Mr Archer: No, I am just pointing out that it is an option you have. In light of the tradition that has been established, I think it would be worth while for the committee members to know a little about the office, how we work and what the nature of our mandate is. The previous members of the committee certainly will be well familiar with that but for the new members I think it may be worth while to spend a few minutes explaining the nature of our office. Rather than me just sit here and talk to you, we have developed an orientation film which we have used on many occasions, including for previous new members of the committee. It runs about 10 minutes, so it is not too onerous in that respect. I think it may serve also as a refresher for some of the returning members. If we could show you that, then we would be pleased to answer any questions or receive any comments any members have.

Mr Cousens: How much did this cost to put together?

Mr Archer: I think about $12,000.

Mr Cousens: That is what I thought.

Mr Archer: I should have asked you to guess.

The Chair: Were you in it, Don?

Mr Cousens: That is what is wrong with it, if you are going to put that kind of money into it.

The Chair: Maybe we could have the lights dimmed and the popcorn popped. We will watch the video.

[Video presentation]


The Chair: Thank you very much, Mr Archer. Is there anything else you would like to add? I think that says an awful lot.

Mr Archer: No. As I mentioned earlier, if anybody has any questions now, or later for that matter, feel free to raise them or contact us. We will be glad to try to explain what we are doing at any time to any member.

The Chair: Would there be any questions now from members of the committee, or would you like to hear the role of the committee staff and then perhaps ask questions?

I would say at the outset that I have not been on the standing committee on public accounts more than once, I guess. It is my understanding that the tradition of this committee is that it is in fact as nearly as possible non-partisan. I think the auditor's video sets the stage for how they do it and sets the stage for how we should do it too.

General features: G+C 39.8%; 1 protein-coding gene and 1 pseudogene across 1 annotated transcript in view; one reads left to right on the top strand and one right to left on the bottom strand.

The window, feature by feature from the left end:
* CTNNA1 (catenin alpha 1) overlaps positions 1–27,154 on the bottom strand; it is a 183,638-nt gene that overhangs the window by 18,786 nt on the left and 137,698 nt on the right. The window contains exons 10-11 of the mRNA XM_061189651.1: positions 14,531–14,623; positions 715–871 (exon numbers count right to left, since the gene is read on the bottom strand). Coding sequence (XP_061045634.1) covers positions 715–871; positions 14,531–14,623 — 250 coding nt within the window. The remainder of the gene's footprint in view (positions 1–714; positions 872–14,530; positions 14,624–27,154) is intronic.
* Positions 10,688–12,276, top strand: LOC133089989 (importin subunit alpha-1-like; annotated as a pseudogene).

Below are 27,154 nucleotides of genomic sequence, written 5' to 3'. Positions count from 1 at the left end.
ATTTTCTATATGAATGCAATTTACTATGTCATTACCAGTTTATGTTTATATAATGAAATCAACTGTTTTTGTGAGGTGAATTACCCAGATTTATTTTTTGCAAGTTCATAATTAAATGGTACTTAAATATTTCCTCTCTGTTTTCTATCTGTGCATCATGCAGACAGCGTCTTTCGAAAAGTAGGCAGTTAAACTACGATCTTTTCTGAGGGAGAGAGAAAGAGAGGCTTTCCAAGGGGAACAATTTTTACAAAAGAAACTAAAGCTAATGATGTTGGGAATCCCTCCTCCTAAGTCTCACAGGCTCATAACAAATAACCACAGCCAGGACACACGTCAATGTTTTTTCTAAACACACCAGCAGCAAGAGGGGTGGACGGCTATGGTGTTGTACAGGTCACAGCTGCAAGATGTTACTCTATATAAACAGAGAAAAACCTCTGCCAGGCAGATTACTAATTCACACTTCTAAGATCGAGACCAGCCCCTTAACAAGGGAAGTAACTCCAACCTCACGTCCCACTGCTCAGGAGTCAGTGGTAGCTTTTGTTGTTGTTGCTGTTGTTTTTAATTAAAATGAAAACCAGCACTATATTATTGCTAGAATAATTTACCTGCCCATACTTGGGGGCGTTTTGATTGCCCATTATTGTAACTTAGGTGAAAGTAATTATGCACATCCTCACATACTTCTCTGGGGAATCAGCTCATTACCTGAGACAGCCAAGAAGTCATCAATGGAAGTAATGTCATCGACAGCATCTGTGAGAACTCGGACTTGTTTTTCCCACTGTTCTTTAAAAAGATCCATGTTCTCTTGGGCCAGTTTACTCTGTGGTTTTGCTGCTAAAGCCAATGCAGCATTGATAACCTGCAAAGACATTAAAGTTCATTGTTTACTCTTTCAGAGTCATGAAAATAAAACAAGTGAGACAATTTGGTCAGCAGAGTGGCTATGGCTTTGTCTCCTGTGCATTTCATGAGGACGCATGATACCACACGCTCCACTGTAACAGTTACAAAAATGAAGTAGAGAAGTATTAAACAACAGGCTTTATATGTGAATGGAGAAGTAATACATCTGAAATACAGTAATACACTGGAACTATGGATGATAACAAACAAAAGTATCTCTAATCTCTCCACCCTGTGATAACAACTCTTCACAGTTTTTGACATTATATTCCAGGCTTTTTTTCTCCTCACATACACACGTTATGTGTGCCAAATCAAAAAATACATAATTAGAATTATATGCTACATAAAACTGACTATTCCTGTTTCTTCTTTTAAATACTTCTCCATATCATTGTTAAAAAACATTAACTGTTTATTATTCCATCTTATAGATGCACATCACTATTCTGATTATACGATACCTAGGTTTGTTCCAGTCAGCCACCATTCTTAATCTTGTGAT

Mr Bradley, you are smiling. I will not even ask you to interpret that smile.

Mr Bradley: I always found it to be the most political committee in the Ontario Legislature --

The Chair: Is that right? I do remember a few days I sat on the committee when it got a little political.

I would like to ask Ray to explain his role and Tannis to explain her role and then we can have questions after that.

Mr McLellan: My role essentially is to assist the committee in its primary function, that is, the hearings process. As we work our way through the auditor's report in the hearing process, I provide background papers for the committee, outline possible lines of questioning and questions for the committee to consider, and as required by the committee I may produce summaries of particular issues it is interested in, and also produce a final report and annual report at the committee's instruction.

The methodology for me as we select the audits for consideration is to meet first with the auditor's staff and discuss the audits with the auditors involved in the particular reports. From that I go on to prepare a background report very similar to this one used last January. In this report I try to summarize the auditor's report with specific reference to the conclusions, observations and any recommendations made by the auditor. This document is used by committee members in the hearings process.